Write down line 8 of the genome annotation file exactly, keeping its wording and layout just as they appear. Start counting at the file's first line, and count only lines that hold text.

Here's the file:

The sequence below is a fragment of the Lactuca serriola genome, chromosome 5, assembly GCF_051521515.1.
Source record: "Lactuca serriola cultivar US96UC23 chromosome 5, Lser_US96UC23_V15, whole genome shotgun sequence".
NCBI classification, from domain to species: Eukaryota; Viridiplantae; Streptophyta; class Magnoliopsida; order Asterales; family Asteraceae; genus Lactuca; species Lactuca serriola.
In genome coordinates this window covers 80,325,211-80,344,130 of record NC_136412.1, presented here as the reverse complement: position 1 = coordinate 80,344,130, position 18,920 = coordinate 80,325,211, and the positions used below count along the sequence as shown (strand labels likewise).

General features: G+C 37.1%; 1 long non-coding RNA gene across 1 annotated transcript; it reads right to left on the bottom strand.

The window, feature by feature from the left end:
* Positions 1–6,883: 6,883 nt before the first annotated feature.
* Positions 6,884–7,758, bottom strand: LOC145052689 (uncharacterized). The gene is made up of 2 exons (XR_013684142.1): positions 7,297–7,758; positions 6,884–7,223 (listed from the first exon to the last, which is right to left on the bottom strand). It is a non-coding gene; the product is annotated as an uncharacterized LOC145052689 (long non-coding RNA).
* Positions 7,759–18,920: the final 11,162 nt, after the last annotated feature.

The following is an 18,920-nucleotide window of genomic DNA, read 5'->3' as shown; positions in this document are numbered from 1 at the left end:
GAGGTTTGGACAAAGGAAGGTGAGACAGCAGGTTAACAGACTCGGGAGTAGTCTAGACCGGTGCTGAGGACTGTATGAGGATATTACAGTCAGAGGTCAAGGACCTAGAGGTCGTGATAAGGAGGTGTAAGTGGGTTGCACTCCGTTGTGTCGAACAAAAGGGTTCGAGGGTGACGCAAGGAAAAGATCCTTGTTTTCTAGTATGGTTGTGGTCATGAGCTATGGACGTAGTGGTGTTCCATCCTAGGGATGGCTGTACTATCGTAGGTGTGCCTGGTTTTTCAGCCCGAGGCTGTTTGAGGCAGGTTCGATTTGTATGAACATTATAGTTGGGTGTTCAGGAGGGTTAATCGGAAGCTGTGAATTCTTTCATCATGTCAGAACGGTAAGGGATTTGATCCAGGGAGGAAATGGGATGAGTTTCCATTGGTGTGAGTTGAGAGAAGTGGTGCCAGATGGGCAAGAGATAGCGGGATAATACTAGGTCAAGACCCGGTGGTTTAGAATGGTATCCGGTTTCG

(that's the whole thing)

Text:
* Positions 6,884–7,758, bottom strand: LOC145052689 (uncharacterized). The gene is made up of 2 exons (XR_013684142.1): positions 7,297–7,758; positions 6,884–7,223 (listed from the first exon to the last, which is right to left on the bottom strand). It is a non-coding gene; the product is annotated as an uncharacterized LOC145052689 (long non-coding RNA).